OAK GROVE, MN — Seelye Brook Farms has been selected by the Minnesota Department of Agriculture for a Sustainable Agriculture Demonstration Grant (SADG). According to the MN Department of Agriculture, the SADG program is meant to “support innovative on-farm research and demonstrations” and its objectives are to “explore the profitability, energy efficiency, and benefits of sustainable agriculture practices and systems from production through marketing”.
The grant, titled Comparison of Mobile Confinement and Day-range Production Systems for Pastured Broiler Chickens will compare growing pastured broiler chickens in two different setups. First, the traditional “chicken tractor” (made famous by farmer-innovator Joel Salatin) will be used to grow out broilers. For comparison, a so-called “day-range” system which includes a chicken tractor for housing the birds but also larger free-range yard protected by electric fence will grow out a simultaneous batch of broilers.
“We are going to explore the two systems side-by-side and see if what benefits may be possible from the day-range system compared to the more traditional pastured system” lead investigator and farmer Randy Kleinman said. “It’s possible that day-ranging birds may prove to be less work for the farmer in terms of day-to-day upkeep.” There is also reason to believe “day-range birds may forage more effectively than chickens that spend all day confined to a chicken tractor even though they are on pasture.” Kleinman and co-investigator Kent Solberg would like to test if this could lead to healthier birds that are also more nutritious for customers. The experiment will be repeated in the 2019 season with a different breed of broiler chicken.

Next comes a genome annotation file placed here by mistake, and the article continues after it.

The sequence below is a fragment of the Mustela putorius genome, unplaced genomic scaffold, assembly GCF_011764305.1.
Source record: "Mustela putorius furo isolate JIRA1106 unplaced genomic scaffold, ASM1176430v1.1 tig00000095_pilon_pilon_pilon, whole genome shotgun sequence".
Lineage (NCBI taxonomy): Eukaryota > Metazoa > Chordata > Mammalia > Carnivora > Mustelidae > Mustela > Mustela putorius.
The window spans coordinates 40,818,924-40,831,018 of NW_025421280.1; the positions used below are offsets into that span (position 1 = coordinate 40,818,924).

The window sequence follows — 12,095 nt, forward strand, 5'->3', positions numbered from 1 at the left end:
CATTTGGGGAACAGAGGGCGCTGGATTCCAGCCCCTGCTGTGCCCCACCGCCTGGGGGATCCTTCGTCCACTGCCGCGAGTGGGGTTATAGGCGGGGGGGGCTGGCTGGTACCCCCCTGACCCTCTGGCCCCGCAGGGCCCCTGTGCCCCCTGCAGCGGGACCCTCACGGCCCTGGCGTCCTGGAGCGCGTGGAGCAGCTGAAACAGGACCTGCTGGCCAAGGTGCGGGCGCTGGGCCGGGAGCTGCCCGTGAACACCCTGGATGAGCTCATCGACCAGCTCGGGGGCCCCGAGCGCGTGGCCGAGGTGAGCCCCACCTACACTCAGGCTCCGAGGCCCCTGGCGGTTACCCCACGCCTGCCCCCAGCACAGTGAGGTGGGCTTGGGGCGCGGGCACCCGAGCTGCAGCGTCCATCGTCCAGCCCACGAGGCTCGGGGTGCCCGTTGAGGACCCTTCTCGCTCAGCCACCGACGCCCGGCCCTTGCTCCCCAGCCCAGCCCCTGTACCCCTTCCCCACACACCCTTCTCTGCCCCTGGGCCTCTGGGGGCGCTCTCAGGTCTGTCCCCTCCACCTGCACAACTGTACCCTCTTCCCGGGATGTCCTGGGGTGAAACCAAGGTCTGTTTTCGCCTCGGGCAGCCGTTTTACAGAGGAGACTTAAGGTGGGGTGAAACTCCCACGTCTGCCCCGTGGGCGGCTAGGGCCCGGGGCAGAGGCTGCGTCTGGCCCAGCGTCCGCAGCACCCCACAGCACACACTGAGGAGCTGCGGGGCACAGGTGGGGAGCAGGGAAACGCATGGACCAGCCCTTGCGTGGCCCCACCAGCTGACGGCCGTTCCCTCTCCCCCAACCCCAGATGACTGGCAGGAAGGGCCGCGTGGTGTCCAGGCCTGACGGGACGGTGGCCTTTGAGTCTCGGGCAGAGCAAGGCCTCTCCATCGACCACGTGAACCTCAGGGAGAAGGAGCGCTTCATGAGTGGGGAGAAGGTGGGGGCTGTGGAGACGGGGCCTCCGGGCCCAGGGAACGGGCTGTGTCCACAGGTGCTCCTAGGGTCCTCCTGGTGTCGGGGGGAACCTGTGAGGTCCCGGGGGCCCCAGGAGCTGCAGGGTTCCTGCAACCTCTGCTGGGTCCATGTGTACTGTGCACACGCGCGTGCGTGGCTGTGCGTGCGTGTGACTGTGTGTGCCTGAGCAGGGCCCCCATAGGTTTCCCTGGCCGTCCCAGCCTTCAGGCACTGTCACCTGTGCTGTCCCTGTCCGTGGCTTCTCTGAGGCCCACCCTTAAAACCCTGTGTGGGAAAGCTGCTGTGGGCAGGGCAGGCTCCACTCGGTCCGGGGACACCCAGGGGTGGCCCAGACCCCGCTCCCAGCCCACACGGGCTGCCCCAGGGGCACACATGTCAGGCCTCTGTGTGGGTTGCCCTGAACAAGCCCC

Kleinman is the lead researcher on the grant, which lasts three years with a budget of $12,000. The research proposed by the grant will be undertaken at Seelye Brook Farms in Anoka County during the 2018 and 2019 growing seasons. Kent Solberg, Livestock and Grazing Specialist for the Sustainable Farming Association of Minnesota, soil health expert, and fellow poultry farmer will serve as the technical cooperator on the grant.
“We are really excited to be doing research here at Seelye Brook Farms that will help other farmers grow nutritious food in a sustainable way for local consumers.” Kleinman said. Seelye Brook Farms is relatively new to the Minnesota farming scene, starting just in late 2016. “To be able to serve other farmers and to experiment and ask interesting questions that will help provide superior products to our customers so soon is a real honor. Conducting research in sustainable farming practices is one of the reasons that we started a farm.”
The pastured broiler chickens raised during the grant research will be part of the 2018 product offerings for sale by Seelye Brook Farms. Check out the product page for more information.